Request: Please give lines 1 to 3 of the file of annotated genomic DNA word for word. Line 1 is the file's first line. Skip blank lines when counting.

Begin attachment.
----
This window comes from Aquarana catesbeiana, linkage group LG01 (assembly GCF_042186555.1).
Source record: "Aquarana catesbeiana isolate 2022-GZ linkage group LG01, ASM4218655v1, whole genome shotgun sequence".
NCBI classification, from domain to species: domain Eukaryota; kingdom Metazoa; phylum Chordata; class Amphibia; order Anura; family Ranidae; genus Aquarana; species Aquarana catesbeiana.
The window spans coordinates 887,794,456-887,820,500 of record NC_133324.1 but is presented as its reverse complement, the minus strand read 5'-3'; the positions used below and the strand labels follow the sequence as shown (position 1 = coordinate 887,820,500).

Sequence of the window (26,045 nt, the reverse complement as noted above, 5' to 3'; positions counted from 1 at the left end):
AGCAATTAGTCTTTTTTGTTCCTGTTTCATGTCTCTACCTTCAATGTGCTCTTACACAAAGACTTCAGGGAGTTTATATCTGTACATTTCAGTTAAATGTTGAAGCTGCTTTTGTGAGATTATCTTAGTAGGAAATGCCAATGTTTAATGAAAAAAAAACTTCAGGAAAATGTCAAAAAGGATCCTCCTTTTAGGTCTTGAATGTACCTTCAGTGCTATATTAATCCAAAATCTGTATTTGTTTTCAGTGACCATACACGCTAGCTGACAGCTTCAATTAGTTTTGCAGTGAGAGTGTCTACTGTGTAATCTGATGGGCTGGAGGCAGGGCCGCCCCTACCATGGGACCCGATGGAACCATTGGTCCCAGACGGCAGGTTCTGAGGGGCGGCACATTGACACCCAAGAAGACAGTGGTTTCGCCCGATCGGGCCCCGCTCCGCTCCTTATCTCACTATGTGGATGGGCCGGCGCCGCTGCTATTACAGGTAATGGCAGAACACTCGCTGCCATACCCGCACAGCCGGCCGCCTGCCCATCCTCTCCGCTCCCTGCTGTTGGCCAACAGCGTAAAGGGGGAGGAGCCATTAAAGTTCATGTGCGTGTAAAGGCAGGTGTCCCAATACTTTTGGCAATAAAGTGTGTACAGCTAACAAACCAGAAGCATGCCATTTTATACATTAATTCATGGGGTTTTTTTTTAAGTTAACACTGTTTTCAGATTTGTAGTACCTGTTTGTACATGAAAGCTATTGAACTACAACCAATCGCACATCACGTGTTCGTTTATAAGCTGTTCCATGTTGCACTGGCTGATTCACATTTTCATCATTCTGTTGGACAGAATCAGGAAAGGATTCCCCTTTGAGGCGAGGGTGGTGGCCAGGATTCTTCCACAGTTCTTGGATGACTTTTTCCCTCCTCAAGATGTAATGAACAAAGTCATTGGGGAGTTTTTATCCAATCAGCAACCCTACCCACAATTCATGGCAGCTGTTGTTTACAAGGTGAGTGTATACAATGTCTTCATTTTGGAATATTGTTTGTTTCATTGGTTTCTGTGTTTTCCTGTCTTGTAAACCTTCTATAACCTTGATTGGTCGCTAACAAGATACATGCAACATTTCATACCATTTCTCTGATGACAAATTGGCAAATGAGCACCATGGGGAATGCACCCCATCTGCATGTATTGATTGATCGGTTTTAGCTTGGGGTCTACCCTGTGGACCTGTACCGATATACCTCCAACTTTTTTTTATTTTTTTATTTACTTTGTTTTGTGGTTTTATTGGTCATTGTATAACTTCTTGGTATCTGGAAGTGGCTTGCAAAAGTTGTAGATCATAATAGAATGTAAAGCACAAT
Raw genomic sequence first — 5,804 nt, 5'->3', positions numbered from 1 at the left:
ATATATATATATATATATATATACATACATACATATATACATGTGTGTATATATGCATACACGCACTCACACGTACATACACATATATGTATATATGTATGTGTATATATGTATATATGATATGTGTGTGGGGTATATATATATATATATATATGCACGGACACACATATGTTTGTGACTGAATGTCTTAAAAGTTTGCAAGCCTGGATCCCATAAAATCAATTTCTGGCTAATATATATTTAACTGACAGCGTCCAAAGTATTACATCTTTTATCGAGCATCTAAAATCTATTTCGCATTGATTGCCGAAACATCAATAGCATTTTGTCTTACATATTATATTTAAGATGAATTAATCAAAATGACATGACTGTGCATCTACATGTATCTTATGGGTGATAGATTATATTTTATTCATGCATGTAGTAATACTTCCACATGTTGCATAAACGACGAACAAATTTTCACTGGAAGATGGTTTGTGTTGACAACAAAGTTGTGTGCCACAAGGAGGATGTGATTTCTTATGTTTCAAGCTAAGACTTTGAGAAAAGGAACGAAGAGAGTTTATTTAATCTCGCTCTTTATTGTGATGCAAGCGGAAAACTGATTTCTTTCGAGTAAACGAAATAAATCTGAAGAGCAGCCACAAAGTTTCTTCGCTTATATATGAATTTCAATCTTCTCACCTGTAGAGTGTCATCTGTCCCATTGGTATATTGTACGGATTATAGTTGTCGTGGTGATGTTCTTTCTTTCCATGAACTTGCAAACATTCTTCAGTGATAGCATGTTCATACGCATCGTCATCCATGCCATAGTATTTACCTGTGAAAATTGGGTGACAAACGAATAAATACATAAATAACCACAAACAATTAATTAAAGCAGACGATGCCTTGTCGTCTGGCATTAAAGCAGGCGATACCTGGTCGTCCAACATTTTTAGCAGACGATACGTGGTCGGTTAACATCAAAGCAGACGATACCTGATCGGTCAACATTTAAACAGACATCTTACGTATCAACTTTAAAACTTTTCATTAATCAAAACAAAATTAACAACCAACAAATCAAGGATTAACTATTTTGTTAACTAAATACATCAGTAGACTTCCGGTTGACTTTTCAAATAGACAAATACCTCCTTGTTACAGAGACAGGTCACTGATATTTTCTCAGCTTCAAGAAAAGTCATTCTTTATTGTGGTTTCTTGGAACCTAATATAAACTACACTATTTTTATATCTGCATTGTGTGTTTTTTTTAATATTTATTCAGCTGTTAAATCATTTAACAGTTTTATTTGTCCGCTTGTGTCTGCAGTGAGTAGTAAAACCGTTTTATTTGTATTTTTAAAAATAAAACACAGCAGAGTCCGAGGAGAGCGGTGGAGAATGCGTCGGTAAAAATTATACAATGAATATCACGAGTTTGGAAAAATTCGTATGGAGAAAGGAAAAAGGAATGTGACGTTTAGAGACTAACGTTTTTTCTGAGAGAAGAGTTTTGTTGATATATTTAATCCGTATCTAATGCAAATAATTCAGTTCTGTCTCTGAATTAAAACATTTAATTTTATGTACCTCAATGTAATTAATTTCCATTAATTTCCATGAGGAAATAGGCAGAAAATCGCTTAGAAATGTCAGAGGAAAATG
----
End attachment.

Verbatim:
This window comes from Aquarana catesbeiana, linkage group LG01 (assembly GCF_042186555.1).
Source record: "Aquarana catesbeiana isolate 2022-GZ linkage group LG01, ASM4218655v1, whole genome shotgun sequence".
NCBI classification, from domain to species: domain Eukaryota; kingdom Metazoa; phylum Chordata; class Amphibia; order Anura; family Ranidae; genus Aquarana; species Aquarana catesbeiana.